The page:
The UNFCCC's 26th Conference of Parties – COP26 – will take place in Glasgow next November. Many key issues will fall to be agreed in Glasgow, as parties seek to bridge the gap between ambition and reality. Delayed by Covid-19, COP26 will proceed in an entirely new political context, and is shaping up to be one of the most interesting and critical meetings in the global effort to limit global warming. Here, David Bone and Joshua Hale take a look at some of the main points of contention?
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The law never stands still, and the way it applies to you and your organisation is constantly evolving. Our people are on top of these developments and can keep you up to date with some of the most interesting aspects of these changes. Check out our articles and updates for our perspective on issues that might affect you.
Latest articles from David Bone
Despite the continuing impact of Covid-19, the US election drama and the impending Brexit, the need for climate change is pushing its way back up to the top of the agenda. We have seen important policy statements and calls for action surrounding net zero or carbon neutral. Although reaching net zero involves changes in many areas, what role will renewable energy play? David Bone, Harper Macleod's Head of Energy & Natural Resources, surveys the landscape in the UK and Scotland in particular.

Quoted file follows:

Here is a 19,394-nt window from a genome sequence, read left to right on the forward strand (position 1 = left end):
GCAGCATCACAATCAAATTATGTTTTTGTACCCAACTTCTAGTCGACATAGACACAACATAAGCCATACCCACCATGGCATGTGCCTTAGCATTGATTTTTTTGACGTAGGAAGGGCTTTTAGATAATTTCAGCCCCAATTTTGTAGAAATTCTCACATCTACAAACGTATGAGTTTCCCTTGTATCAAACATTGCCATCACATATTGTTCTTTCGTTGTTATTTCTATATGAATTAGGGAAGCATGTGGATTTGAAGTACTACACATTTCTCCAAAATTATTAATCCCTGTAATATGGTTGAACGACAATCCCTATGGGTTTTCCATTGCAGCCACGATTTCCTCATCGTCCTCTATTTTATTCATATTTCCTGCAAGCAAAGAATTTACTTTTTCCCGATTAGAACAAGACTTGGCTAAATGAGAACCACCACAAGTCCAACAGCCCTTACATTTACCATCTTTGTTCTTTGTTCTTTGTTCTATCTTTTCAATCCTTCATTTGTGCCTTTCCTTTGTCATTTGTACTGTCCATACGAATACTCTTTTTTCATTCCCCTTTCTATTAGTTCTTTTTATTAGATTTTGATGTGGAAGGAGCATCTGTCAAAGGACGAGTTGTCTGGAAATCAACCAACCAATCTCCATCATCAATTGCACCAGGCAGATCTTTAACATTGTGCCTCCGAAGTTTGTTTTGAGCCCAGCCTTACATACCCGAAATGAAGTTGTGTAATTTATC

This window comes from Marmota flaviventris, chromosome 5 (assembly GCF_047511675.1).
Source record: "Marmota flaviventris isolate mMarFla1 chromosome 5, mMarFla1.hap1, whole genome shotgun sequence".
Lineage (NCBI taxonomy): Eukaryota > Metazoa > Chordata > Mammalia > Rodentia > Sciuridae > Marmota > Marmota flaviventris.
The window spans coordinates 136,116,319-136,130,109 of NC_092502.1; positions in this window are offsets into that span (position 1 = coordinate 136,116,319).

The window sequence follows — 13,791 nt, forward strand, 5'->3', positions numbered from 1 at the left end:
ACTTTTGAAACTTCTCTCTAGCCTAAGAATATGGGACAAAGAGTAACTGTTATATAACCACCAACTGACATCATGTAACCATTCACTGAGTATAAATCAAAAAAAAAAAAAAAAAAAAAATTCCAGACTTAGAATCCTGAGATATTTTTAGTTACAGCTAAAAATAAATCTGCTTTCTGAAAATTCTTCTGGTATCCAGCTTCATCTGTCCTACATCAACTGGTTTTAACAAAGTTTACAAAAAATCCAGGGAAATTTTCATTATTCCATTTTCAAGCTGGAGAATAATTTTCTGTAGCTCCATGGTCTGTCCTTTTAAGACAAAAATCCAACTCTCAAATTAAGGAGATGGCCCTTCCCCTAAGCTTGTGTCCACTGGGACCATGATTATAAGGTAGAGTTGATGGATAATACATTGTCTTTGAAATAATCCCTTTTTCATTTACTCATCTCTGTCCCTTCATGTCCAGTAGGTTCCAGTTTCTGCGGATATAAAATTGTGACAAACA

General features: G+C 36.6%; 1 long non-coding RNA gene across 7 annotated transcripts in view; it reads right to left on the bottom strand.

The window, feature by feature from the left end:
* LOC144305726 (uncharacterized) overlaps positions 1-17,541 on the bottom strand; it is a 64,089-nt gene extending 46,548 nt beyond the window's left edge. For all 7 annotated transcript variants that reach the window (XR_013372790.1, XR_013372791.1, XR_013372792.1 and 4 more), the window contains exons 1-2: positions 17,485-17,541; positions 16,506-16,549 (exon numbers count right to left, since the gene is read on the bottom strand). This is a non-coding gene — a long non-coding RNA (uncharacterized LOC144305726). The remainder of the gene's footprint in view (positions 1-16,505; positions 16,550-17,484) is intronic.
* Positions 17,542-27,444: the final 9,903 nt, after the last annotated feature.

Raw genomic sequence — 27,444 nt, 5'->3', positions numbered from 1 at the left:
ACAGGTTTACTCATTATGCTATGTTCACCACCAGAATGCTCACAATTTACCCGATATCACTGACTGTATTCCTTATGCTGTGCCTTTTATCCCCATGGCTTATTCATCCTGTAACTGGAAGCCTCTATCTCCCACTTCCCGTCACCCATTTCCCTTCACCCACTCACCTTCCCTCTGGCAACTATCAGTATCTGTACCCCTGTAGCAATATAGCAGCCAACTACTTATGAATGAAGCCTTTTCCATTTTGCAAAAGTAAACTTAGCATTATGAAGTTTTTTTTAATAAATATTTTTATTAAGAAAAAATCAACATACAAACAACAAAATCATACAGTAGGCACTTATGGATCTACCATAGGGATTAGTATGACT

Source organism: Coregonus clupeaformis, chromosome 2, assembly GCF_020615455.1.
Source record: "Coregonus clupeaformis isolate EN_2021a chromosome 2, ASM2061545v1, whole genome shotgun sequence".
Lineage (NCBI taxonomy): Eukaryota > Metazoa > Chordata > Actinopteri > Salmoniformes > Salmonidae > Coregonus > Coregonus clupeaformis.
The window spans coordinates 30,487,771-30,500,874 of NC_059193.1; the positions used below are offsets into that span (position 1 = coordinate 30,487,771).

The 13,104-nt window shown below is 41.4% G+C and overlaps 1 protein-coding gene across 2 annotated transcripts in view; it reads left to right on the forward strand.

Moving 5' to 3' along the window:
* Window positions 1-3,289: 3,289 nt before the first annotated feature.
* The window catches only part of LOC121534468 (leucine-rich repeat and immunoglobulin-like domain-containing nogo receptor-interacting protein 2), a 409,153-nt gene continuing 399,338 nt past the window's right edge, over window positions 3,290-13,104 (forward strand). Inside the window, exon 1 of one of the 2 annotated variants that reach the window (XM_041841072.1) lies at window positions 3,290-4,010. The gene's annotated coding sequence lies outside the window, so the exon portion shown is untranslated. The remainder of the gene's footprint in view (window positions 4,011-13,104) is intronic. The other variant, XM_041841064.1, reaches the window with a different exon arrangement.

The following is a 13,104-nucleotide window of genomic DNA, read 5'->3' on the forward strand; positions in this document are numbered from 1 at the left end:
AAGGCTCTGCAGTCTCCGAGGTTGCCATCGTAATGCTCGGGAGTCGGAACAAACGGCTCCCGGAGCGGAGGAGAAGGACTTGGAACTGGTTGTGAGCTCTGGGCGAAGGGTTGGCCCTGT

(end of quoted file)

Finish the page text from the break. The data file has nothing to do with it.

Why access to wind farm development sites can't be taken for granted – cautionary tales of private rights and public roads
Of the many considerations involved in a wind farm development, or any proposed property development, appropriate access to the development site is critical. A wind farm may comprise several parcels of land. Just because one parcel of land within a wind farm site enjoys access rights does not necessarily mean the developer can use that access right to reach other parts of the wind farm. A failure to appreciate the nuances of the law governing access in this context can jeopardise a project, and the case law is scattered with cautionary tales. Two recent cases raise important points about access for wind farm developers.
Since 2011 the UK Renewable Heat Incentive (RHI) has provided financial support to low carbon heating and biomethane production for injection into the gas grid. The non-domestic RHI scheme was due to close in March 2021, but the UK Government announced in August that applicants will now have a further 6 months to 30 September 2021 to apply for the scheme. The domestic scheme is due to close in March 2022. We examine the key features of the current proposals to replace RHI.
The Heat Networks (Scotland) Bill makes provision for the construction and operation of Heat Networks in Scotland. While these are not new, in Scotland the deployment of these networks to date has been typified by ad hoc projects, often to meet the needs of single organisations such as universities. However, the Scottish Government is keen to accelerate the deployment of Heat Network schemes and this Bill could be an important step forward.